The above listing is probably not all of the factual areas which are in dispute between the parties, but the listing of these five indicates that summary judgment was clearly inappropriate. The Government's assertion to the District Court that the "case has been settled by fully producing all material sought by plaintiff's Freedom of Information Act request . . . that is, all laboratory data concerning the John F. Kennedy assassination investigation" *fn6 was certainly unwarranted. The Government's effort to respond to plaintiff's request has consisted of furnishing information by affidavits executed by agents now in the employ of the FBI who have examined the Bureau's files. None of these agents participated in the original investigation, and there are at least three agents, retired from the FBI and identified by plaintiff, who have not been heard by deposition, affidavit, or in court.
Plaintiff's attempt to secure information from the Government defendants by interrogatories was not the most efficient means, if used alone, of gaining access to the whole story, but it was chosen as a preliminary first step to outline parameters of discovery and as being the most economical means available to plaintiff. We think in these circumstances plaintiff was entitled to insist on his interrogatories being answered and that they should not have been dismissed by the trial judge as oppressive.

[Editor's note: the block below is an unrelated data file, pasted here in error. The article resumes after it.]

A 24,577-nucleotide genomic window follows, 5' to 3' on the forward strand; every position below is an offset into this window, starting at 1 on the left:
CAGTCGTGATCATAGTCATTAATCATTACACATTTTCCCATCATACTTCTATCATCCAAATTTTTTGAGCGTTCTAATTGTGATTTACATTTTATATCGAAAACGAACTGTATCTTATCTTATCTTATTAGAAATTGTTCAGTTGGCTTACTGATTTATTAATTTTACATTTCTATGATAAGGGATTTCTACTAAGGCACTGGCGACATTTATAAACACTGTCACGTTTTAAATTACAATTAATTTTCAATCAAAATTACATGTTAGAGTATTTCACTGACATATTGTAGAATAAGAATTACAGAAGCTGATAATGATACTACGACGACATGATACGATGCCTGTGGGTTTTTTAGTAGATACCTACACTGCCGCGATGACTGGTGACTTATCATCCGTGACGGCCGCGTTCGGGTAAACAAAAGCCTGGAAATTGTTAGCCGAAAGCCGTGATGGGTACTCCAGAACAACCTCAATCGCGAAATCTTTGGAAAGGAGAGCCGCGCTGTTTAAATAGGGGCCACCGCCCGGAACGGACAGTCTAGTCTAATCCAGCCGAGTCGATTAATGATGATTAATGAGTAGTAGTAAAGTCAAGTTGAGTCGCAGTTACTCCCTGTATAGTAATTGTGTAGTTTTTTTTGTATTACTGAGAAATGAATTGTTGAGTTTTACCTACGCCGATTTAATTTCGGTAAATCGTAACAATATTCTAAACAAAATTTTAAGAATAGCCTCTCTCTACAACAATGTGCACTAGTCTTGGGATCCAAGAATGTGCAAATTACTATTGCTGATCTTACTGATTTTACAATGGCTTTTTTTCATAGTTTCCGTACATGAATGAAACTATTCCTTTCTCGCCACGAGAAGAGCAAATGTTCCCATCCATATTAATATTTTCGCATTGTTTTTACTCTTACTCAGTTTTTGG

It may be that plaintiff would now be well advised, given the totality of discovery, irregular as it may be, which he has been afforded, to proceed with depositions or a court hearing. *fn7 Certainly plaintiff later must do so. Although the choice of discovery methods is normally up to the litigant, we cannot cast all the blame on the Government defendants here. Part of the reason for plaintiff obtaining unsatisfactory responses undoubtedly lies in the fact that plaintiff has been addressing inquiries only to the opposing parties, who by this date in history are nothing but file custodians with no personal knowledge of the matters in issue.
The data which plaintiff seeks to have produced, if it exists, are matters of interest not only to him but to the nation. Surely their existence or nonexistence should be determined speedily on the basis of the best available evidence, i.e., the witnesses who had personal knowledge of events at the time the investigation was made. This cannot be done by interrogatories addressed to a party, although this might serve to narrow the scope of inquiry. It must be done with live witnesses either by deposition or in court.
Decades ago Dean Wigmore said that cross-examination "is beyond any doubt the greatest legal engine ever invented for the discovery of truth." *fn8 We think it time for the trial court to start the engine running, and thereafter make detailed findings as to what the evidence adduced establishes. Accordingly, we remand this case to the District Court for further proceedings under the Freedom of Information Act not inconsistent with this opinion.
APPELLATE PANEL: FOOTNOTES
* Sitting by designation pursuant to 28 U.S.C. § 294(d).